I. Thou shalt not steal thine neighbor’s doughnut.

II. Thou shalt not make for oneself a graven image of a doughnut that includes white frosting.

III. Thou shalt not partake of sprinkles.

IV. Thou shalt not dunk. [Amongst the Segal-Loevys, only Steve is allowed to dunk, because he married into the family.]

V. Remember the oil, and keep it holy. [Any doughnut that has been fried in the same oil as anything but other doughnuts is impure, as evidenced by a recent batch they tried from Calumet Bakery, which tasted of fish filets.]

VI. Thou shalt not commit Krispy Kremery.

VII. Thou shalt wait patiently for the first batch in the morning.

VIII. Thou shalt eat thine doughnut straight from the fryer.

IX. Thou shalt not pay $3 for one doughnut. If one is compelled to do so, it should be roughly the size of a Nerf football.

X. Honor thy mother and father. Unless their taste in doughnuts is lousy. In which case thou shalt rebuke them heartily.


More thoughts on doughnuts from the Segals and Loevys

Over the past few years, I sat down with the Segal-Loevy family a handful of times and sampled hundreds of doughnuts. We ate so many that we had a bowl in the middle of the table that someone dubbed the “silver spittoon.” Everyone would take a bite or two, render a verdict, and toss the rest of the doughnut in the bowl. I kept eyeing the bowl, thinking about how much good stuff was in there, but the point is, with all the good doughnuts out there, why waste space and calories and energy on subpar specimens? While eating, the family (Sara Segal Loevy, her husband, Steven, their son, Nate, and Sara’s brother, Lewis Segal, and his son, Carl . . . I’ll draw you a family tree if you’re really interested) pontificated on this, and various doughnut-related subjects.

On White Frosting
Sara: White frosting on doughnuts is like Elmer’s Glue. It’s meant to just hold other junk on top.

On the Luck of the Draw
Carl: Just based on the cross-section of samples today, I’m going to say whoever was on the icing section today went a little light. Maybe it was their first day of service.
Lewis: She did look like she was only 12 or 13.

On Krispy Kreme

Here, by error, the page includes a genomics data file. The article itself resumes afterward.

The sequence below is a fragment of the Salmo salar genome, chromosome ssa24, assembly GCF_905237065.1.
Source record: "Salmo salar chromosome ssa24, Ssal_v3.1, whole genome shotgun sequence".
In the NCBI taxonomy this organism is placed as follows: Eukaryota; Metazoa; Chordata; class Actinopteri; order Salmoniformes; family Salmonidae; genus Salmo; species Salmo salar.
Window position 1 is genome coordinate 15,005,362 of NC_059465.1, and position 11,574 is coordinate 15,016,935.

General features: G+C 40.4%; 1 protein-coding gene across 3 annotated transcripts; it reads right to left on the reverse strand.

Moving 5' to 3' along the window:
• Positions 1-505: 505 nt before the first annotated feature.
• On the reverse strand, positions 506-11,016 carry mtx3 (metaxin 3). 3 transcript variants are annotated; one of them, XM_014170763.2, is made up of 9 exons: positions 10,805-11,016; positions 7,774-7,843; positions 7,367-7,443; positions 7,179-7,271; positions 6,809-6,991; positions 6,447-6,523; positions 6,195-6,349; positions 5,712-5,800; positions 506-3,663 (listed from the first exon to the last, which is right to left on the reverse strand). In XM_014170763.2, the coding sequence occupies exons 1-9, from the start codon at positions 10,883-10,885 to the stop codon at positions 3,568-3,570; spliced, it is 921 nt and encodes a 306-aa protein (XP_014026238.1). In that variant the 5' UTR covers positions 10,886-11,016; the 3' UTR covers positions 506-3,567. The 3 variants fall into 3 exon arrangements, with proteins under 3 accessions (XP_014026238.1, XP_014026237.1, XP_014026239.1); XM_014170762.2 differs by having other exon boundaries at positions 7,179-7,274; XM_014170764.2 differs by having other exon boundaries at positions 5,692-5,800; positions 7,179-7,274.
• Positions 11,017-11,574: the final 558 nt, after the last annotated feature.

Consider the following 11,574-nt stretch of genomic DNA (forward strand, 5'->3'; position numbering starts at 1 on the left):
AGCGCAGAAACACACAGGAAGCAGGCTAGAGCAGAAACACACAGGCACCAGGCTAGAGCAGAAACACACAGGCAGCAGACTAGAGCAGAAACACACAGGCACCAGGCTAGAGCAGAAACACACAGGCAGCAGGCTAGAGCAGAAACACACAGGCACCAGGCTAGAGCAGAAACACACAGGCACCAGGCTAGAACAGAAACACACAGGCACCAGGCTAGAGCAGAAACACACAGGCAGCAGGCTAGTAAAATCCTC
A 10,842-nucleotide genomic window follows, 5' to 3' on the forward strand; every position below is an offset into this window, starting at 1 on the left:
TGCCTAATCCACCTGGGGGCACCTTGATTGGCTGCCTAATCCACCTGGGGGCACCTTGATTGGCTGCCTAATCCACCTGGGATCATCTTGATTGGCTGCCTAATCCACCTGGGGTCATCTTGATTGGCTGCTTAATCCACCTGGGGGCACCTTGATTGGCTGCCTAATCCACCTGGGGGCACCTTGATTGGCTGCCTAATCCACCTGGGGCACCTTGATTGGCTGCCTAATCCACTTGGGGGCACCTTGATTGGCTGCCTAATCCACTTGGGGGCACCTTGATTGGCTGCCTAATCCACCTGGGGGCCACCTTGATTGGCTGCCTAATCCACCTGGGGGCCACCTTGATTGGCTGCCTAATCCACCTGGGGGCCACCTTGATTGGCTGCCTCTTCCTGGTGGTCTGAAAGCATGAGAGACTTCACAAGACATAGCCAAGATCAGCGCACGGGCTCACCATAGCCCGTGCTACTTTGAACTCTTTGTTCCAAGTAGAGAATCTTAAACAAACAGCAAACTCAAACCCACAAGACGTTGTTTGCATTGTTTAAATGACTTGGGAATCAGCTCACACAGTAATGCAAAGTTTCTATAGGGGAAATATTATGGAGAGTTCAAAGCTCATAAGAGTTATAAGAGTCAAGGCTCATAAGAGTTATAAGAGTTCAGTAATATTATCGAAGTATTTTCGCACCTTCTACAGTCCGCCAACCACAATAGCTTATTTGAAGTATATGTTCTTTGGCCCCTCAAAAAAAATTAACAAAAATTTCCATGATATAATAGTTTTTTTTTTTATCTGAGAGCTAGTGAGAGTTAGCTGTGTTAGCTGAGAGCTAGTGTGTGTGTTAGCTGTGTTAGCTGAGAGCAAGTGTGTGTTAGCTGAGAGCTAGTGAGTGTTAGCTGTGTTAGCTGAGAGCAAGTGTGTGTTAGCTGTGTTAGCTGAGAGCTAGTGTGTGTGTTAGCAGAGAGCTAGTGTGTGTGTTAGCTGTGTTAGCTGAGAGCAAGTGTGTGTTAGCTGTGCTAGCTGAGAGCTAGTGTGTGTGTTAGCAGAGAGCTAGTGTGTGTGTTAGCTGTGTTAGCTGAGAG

Sara: You can’t cut a Krispy Kreme. Because the minute you run a knife through it, the whole thing compresses flat. It’s like Wonder Bread. There’s nothing inside a Krispy Kreme. It’s all outside, and too much glaze.

On Dunkin’ Donuts
Carl: It’s lighter than the one from 7-Eleven. It started its life in a better place. How they treated it after it hit the oil is another question.

On Determining Grease Levels
Me: What the hell are you doing there with the straw? Steve?
Steve: I’m blowing pieces of the doughnut out of a straw. You get to look at the density and crumb of each, and see where the grease resides. I gotta tell ya. My fingers are really greased up now.

On Doughnuts from Jewel
Nate: Greasy, greasy bottom. This is an aggressive doughnut. I could tell when I tried to cut it. It didn’t want to be cut.

On the Apple Fritter at Old Fashioned Doughnuts
Lewis: Look at these! It looks like an animal dropping. A large animal dropping.
Nate: Wow. Wow.
Carl: A fine piece of equipment. Great crunch, great softness, interesting pockets of moisture.

On Middle-Aged Men and Their Doughnuts
Lewis: “When I walked out of Deerfield Bakery at about 7:15, there were three men my age, each spaced about 50 feet apart, all walking out to the lot. We were spaced exactly apart and we’d ordered the exact same doughnuts for our cars. It was like three airplanes flying at night.”

On Wine and Doughnuts
Lewis: To help me get through riding my bike in the morning, I watch Netflix—
Nathaniel: He also has a doughnut in front of him.
Lewis: I happen to be watching Sideways right now, the wine movie. This discussion sort of parallels the stuff that goes on there.
Me: So which doughnut is the equivalent of merlot?
Everyone: Chocolate doughnut.

On Doughnut Vault
Nate: It’s got all the hallmarks of a fine doughnut. Good spring, oil was hot enough, crispy bottom. Light, airy. This is the finest glazed doughnut I’ve had in my entire life.
Lewis: But is it a good buy? It’s good, but it ought to be for $3 a doughnut. And nobody else made us wait in line and get there 45 minutes early.
Me: They are big.
Sara: Yes. If I were going to pay $3 for a doughnut, I would like it to be like this.

On Newfangled Doughnuts like Dirty Betty’s Peanut Butter Cup, Heath Bar, and Ginger Lime
Nate: They’re good, but you just can’t compare them to other doughnuts.
Sara: Bastardizations.
Steve: Evil.

Their Favorite Doughnut Story Ever
“We have a good friend, Paul Singer, who is a lawyer by training. He gets hauled out of Harvard Law School by his draft board during Vietnam and sent to Fort Dix in New Jersey. Ends up supervising the kitchen. Everybody in the army across the world eats the same thing on the same day, so it’s Friday night and it’s summer and it’s hot, and they’re serving fried fish. The guys say to him at the end of dinner, ‘It’s so hot. We can’t bear to scrub out these fry pots.’ He says: Don’t worry about it. The next morning, doughnuts are on the breakfast menu. Gorgeous cake doughnuts topped with coconuts. And the officers are in line getting their doughnuts, and as each one bites into a doughnut, they spit it out. The whole mess hall is filled with flying coconut. It’s snowing at Fort Dix in July with all the coconut flying in the air, because they fried the doughnuts in the fish oil. He almost got court-martialed.”